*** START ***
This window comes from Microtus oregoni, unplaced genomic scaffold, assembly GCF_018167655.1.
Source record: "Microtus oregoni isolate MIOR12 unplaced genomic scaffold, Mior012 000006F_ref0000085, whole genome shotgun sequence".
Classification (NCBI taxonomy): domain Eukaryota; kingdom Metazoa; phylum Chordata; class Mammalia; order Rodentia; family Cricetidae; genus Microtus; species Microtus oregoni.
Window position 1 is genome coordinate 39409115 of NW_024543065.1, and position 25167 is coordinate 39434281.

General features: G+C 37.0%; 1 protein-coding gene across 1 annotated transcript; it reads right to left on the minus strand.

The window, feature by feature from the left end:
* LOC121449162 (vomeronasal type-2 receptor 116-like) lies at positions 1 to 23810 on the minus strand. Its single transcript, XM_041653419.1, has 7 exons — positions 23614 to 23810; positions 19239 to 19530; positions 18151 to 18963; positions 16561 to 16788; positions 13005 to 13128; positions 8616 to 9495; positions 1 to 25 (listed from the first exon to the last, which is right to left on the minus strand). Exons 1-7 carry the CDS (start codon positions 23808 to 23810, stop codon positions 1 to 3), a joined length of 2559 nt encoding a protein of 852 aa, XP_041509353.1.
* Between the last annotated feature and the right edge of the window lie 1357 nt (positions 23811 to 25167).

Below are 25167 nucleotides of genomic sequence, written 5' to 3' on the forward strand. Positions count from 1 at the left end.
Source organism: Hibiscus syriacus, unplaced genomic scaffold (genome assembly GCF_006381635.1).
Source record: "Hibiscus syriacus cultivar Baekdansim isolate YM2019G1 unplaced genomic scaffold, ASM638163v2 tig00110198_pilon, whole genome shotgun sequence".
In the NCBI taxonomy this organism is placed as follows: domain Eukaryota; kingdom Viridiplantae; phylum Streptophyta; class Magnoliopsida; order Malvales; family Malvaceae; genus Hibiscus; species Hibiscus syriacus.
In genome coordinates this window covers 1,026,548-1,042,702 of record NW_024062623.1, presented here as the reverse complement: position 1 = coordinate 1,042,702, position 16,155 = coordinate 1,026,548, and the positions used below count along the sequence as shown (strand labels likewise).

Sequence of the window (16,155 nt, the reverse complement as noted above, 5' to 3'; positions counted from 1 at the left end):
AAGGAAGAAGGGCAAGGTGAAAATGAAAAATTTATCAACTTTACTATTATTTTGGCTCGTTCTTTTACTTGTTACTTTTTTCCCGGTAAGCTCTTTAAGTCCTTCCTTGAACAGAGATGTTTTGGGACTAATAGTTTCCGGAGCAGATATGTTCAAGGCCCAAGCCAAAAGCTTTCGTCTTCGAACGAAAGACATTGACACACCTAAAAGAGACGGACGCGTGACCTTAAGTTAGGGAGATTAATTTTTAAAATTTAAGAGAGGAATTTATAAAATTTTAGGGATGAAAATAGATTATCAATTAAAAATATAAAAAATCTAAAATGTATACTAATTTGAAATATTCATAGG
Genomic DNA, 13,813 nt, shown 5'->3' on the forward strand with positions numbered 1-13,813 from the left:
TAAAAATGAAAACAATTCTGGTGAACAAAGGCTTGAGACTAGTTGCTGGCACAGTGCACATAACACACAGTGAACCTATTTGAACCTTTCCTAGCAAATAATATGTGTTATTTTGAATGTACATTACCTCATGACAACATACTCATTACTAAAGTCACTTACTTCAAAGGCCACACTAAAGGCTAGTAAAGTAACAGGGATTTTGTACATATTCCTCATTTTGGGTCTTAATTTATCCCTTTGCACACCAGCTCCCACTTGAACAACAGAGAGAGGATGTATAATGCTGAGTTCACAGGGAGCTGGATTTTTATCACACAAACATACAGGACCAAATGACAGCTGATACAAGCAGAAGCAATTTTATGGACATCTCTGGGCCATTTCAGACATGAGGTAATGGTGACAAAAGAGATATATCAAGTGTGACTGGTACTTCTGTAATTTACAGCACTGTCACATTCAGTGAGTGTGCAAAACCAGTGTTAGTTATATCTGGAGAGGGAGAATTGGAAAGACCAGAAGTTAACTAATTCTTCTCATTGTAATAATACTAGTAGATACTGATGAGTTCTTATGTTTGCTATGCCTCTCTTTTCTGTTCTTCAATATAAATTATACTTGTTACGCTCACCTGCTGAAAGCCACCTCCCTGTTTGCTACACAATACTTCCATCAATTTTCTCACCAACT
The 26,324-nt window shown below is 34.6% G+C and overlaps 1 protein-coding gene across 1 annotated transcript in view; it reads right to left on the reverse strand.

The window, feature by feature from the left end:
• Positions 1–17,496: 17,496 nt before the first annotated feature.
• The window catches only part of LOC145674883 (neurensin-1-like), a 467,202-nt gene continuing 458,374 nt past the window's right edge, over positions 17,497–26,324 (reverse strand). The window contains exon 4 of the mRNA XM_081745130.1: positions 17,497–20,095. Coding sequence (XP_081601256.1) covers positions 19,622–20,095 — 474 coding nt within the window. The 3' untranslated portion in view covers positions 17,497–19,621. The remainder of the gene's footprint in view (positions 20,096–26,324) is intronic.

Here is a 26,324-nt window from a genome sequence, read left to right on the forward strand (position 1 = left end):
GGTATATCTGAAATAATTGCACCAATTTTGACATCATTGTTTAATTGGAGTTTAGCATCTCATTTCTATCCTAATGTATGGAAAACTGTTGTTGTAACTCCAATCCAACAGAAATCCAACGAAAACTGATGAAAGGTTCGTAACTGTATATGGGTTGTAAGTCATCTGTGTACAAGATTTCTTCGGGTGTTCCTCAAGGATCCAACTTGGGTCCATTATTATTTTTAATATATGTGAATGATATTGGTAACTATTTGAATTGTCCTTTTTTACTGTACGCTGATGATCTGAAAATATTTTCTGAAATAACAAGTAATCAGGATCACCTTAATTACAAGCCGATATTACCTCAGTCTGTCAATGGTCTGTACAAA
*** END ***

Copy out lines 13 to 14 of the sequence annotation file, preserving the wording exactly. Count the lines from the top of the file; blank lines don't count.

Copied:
In genome coordinates this window covers 1,026,548-1,042,702 of record NW_024062623.1, presented here as the reverse complement: position 1 = coordinate 1,042,702, position 16,155 = coordinate 1,026,548, and the positions used below count along the sequence as shown (strand labels likewise).

Sequence of the window (16,155 nt, the reverse complement as noted above, 5' to 3'; positions counted from 1 at the left end):